Alaskan Bush People's Ami Brown Opens Up About Her Cancer: 'It Could Be My Last Days, but I Have the Will to Fight'
"I realized early into this that it's very easy to want to give up and just die," Alaskan Bush People's Ami Brown tells PEOPLE
Sitting in a hospital bed receiving her chemotherapy treatment, Alaskan Bush People matriarch Ami Brown holds her husband’s hand and winces as she tries to swallow a sip of water.
“It hurts. Everything hurts,” says the reality star, whose family has relocated from their homestead in rural Alaska to Southern California while she undergoes intense chemo and radiation therapy for lung cancer.
Her throat is raw from the radiation, she’s dropped from 128 lbs. to 89.4 lbs., and husband Billy says doctors have given them somber survival statistics (as low as 3 percent) — but Ami, 53, refuses to give up hope.
“I realized early into this that it’s very easy to want to give up and just die. And on the pessimist side, it could be my last days,” she says. “But I have the will to fight.”
In her only interview since her diagnosis earlier this year, the mother of seven opens up to PEOPLE about the months she suffered in silence, how her family is coping, and why she wants the cameras capturing her health crisis:
When did you first realize something was wrong?
Last fall I had some pain in my back. Walking from the house to the garden, I would get winded. There were days I was just bedridden, but I just thought it was my arthritis. We were filming the show and at times it was all I could do to just stand there — I was in so much pain. When we were shooting promo shots I told them, “There’s something wrong.” In December I went to the dentist to get impressions made for new teeth and when they did a scan they noticed a little capsule. That’s how this all started.
How have your kids been handling your diagnosis?
Everyone is taking it a little differently. We’ve been together and close their entire lives but they’re grown now. They have to strengthen their wings a little. This was a little drastic for strengthening … there are good days and bad days – for them and for me. But they handle their emotions pretty good. There are days that they have to talk about it and then talk about it again. I have faith that they will remain strong.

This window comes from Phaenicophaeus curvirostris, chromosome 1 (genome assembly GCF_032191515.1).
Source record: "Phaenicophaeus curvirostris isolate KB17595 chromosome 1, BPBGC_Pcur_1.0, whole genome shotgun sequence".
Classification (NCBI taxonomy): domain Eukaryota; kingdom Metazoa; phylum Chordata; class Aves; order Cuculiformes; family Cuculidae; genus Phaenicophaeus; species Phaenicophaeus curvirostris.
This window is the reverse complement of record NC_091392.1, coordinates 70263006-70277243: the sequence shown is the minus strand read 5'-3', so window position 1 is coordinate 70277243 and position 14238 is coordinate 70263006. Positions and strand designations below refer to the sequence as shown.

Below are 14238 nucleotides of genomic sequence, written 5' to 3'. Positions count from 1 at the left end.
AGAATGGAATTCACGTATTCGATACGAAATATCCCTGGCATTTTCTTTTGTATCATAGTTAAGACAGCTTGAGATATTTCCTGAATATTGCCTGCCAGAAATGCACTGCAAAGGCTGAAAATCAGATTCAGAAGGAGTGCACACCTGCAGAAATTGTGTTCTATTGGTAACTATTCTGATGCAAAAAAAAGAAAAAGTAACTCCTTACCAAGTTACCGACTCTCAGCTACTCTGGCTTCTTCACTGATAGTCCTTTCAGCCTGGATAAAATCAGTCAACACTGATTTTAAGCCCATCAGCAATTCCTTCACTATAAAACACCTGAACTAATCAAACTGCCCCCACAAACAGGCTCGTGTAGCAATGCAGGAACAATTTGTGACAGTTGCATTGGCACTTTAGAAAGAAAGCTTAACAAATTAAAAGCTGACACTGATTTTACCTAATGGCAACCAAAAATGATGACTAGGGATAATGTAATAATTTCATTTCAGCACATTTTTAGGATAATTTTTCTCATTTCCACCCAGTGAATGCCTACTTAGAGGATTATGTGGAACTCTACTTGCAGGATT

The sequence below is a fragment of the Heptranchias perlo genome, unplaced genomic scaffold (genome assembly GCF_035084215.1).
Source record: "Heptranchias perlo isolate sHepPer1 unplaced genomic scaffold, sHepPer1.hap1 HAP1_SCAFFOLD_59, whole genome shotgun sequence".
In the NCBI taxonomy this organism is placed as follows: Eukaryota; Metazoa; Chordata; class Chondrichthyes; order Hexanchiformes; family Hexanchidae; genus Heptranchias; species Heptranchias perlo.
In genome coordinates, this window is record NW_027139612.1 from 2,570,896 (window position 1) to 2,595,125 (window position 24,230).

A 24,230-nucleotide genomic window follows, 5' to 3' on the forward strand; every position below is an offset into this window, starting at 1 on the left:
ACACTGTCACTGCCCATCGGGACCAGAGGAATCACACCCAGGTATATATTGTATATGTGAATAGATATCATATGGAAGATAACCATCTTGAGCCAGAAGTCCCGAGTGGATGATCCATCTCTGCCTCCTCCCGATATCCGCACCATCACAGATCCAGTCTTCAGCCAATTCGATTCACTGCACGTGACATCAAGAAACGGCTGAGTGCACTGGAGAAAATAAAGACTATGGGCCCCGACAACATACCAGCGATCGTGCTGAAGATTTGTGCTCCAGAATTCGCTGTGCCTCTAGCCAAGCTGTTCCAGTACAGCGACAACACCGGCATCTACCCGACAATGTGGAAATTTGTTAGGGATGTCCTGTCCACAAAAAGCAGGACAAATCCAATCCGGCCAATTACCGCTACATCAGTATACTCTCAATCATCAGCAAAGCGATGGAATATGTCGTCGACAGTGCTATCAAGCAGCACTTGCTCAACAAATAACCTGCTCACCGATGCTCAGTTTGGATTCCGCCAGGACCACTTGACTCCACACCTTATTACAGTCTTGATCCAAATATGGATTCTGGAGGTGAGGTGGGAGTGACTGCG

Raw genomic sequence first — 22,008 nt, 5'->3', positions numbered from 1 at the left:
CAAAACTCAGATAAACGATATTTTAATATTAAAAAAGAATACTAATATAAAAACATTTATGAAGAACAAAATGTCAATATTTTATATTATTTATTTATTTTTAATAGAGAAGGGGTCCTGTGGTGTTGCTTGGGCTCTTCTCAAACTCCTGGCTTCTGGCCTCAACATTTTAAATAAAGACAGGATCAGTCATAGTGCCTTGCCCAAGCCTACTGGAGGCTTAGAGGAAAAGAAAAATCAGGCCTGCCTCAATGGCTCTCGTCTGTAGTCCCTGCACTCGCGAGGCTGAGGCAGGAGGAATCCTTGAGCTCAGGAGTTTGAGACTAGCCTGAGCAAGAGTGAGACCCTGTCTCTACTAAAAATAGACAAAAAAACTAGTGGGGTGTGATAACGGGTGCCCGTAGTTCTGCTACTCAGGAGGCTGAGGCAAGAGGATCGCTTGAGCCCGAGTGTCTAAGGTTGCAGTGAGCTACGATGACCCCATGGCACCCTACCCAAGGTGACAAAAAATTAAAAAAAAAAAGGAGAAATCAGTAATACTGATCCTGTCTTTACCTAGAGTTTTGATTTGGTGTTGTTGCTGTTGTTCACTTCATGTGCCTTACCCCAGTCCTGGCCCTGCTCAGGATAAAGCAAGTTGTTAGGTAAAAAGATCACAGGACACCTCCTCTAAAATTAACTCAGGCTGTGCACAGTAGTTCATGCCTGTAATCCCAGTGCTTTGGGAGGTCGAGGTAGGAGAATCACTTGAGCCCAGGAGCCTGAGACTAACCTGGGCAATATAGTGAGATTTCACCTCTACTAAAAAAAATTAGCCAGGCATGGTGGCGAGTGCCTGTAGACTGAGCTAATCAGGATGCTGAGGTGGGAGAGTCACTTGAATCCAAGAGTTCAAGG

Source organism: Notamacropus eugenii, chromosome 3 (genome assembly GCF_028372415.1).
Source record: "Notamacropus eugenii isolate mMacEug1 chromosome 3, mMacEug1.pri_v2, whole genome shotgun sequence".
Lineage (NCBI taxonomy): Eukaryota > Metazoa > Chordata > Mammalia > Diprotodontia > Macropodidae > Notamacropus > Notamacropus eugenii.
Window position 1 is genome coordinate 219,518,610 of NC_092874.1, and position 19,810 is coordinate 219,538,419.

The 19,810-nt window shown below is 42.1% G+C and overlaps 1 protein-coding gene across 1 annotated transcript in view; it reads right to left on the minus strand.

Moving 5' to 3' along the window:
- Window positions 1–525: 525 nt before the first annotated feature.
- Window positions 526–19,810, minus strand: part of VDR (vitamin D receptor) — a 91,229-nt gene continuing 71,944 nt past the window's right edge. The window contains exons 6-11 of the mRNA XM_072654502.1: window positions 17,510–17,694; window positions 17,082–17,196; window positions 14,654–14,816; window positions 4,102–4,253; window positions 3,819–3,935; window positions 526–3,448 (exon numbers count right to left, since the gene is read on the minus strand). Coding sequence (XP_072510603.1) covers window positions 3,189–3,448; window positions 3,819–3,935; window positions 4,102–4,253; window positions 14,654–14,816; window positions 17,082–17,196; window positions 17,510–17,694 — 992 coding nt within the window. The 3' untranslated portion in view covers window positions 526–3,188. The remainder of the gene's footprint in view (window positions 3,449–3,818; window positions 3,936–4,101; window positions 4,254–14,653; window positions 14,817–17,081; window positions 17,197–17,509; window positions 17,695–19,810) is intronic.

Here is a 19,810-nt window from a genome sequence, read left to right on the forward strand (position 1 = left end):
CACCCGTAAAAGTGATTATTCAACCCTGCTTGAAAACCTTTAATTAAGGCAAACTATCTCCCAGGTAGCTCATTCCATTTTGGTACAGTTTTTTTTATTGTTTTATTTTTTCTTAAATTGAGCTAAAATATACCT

RELATED VIDEO: An Exclusive Clip from Wednesday’s 2-Hour Season Finale of Alaskan Bush People
Do you spend a lot of time thinking about the worst case scenario?
Worrying about it only makes it worse. There is hope and that hope is having faith in God. You can’t give up. I tell people be happy. Just be happy. It’s a choice. Things can be hard and you just want to curl up but you have to shine.
You’ve made some fast friends at the hospital.
People ask for photos in the elevator and I get their phone numbers so I can text with them. There was a lady who is dying of a very rare lung disease. It brought tears of joy to her eyes to see me and I’m just so humbled to bring a little happiness into her life. Another woman has these rubber bracelets that say “God’s got this” and she gave us some. I gave the lady my bracelet. It meant a lot to me when the woman gave it to me but it meant even more to be able to give it to someone else.
What has the support of your fans meant to you?
People will stop us at red lights on our way in and tell us their whole church is praying for us. I want people to see what a big giant family we feel a part of. The world needs more of that. I hear that there are a lot of people out in the world that have been sending me well wishes and we wanted to do this [interview] and let people see what we’re going through because there are a lot of people that are going to be told one day that they have cancer. And that’s scary. I was nervous as a cat the first time I went in for radiation. I hope if people watch the show and see what I’m going through and it will take away a lot of their fear.
The 2-hour season finale of Alaskan Bush People airs Wednesday at 9 p.m. ET on Discovery.